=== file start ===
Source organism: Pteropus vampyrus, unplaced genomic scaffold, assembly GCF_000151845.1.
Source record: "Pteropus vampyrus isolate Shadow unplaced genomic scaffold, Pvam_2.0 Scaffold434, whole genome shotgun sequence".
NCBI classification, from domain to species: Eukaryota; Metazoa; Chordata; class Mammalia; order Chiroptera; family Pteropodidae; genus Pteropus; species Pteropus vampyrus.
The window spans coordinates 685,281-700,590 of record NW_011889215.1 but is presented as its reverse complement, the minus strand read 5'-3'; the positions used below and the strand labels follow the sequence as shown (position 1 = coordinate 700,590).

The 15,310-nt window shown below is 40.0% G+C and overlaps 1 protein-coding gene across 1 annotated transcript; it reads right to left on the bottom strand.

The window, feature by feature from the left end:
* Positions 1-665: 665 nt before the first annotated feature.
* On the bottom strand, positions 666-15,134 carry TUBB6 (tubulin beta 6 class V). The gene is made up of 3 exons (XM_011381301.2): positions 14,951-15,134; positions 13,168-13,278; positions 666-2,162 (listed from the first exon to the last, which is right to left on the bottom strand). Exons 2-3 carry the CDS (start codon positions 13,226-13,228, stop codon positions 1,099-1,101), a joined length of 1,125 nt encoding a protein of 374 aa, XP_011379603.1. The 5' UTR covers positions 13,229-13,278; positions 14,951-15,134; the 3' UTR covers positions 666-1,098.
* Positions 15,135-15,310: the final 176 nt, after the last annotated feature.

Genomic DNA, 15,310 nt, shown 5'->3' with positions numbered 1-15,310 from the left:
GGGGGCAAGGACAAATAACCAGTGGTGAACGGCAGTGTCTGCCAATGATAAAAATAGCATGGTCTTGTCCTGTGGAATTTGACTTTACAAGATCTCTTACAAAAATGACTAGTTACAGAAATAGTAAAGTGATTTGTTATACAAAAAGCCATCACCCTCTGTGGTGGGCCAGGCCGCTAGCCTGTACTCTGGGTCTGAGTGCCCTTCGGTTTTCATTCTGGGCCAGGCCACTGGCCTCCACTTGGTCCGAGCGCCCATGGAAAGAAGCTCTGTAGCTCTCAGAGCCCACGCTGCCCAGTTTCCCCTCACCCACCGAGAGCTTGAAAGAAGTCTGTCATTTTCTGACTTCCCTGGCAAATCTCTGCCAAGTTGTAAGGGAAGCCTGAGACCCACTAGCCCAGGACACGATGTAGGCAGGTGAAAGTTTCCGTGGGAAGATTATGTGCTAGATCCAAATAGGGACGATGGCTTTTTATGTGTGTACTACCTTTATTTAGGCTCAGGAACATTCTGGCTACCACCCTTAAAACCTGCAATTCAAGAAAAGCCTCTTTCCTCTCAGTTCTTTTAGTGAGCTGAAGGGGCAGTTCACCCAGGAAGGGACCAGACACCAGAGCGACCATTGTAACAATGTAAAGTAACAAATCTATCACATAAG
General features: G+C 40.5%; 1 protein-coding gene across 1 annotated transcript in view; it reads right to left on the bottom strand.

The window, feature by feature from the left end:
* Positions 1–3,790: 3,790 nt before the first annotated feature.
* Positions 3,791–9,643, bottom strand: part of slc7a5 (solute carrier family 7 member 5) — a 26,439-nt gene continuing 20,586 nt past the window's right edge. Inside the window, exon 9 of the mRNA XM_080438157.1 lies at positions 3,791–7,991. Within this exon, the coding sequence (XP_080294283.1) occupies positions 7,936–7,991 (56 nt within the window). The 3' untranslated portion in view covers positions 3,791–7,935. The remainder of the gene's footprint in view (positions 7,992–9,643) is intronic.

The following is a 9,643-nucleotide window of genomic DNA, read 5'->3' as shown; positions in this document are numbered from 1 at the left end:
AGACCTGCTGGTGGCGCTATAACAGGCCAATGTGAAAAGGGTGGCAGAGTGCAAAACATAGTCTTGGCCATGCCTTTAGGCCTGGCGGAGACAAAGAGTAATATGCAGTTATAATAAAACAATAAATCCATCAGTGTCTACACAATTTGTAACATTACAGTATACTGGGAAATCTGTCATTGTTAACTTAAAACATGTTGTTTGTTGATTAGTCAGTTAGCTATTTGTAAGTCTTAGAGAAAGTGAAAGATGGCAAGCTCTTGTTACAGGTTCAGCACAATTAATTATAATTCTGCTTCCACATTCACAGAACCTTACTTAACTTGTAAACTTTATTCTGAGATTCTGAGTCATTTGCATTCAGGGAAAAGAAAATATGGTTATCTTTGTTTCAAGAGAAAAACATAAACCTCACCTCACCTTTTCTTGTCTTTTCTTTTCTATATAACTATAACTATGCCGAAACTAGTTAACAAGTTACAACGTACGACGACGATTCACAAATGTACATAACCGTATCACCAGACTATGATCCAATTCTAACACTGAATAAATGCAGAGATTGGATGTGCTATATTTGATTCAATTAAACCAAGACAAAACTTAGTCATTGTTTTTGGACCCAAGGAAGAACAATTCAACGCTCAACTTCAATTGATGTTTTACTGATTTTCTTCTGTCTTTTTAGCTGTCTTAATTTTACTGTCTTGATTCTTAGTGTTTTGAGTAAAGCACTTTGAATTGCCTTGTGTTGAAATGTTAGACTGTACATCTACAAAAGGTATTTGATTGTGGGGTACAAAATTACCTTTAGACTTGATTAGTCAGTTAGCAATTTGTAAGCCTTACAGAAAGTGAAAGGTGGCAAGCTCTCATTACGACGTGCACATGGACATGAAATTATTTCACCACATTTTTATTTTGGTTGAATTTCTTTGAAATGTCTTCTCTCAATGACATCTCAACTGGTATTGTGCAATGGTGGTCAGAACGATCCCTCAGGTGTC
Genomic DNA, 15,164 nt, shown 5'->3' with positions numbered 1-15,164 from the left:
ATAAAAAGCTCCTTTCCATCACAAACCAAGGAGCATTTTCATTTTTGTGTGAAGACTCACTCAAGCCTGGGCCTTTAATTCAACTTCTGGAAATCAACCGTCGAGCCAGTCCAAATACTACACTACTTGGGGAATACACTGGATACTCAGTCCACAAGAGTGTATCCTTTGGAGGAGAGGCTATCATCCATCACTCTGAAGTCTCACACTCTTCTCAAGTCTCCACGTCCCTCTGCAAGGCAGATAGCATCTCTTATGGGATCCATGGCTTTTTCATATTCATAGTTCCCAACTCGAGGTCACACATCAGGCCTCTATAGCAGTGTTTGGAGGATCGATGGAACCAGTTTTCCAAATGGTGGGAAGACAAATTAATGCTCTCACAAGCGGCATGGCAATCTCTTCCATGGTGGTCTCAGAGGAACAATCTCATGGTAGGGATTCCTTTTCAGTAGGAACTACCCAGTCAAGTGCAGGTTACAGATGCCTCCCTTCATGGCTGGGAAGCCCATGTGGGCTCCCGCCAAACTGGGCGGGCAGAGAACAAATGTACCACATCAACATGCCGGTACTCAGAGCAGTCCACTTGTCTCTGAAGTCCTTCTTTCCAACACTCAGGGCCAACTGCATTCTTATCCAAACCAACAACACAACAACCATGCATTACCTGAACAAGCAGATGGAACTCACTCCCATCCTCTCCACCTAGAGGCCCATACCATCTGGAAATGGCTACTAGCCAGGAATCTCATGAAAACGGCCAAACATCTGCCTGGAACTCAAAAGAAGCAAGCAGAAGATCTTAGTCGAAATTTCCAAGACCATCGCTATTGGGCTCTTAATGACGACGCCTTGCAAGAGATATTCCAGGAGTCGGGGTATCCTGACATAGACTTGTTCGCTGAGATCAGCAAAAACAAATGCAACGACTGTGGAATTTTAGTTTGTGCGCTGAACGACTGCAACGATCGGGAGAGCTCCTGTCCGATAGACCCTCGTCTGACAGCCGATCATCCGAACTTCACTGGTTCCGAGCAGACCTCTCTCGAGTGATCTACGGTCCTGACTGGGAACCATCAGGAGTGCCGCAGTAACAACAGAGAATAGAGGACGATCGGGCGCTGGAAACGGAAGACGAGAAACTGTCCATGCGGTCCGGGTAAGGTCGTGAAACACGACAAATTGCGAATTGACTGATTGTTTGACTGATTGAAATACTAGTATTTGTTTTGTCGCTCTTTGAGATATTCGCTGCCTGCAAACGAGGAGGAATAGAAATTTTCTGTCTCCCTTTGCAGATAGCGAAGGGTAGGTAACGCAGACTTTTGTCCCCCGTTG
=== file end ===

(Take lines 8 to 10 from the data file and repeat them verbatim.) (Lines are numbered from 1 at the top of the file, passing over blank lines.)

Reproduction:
* On the bottom strand, positions 666-15,134 carry TUBB6 (tubulin beta 6 class V). The gene is made up of 3 exons (XM_011381301.2): positions 14,951-15,134; positions 13,168-13,278; positions 666-2,162 (listed from the first exon to the last, which is right to left on the bottom strand). Exons 2-3 carry the CDS (start codon positions 13,226-13,228, stop codon positions 1,099-1,101), a joined length of 1,125 nt encoding a protein of 374 aa, XP_011379603.1. The 5' UTR covers positions 13,229-13,278; positions 14,951-15,134; the 3' UTR covers positions 666-1,098.
* Positions 15,135-15,310: the final 176 nt, after the last annotated feature.

Genomic DNA, 15,310 nt, shown 5'->3' with positions numbered 1-15,310 from the left: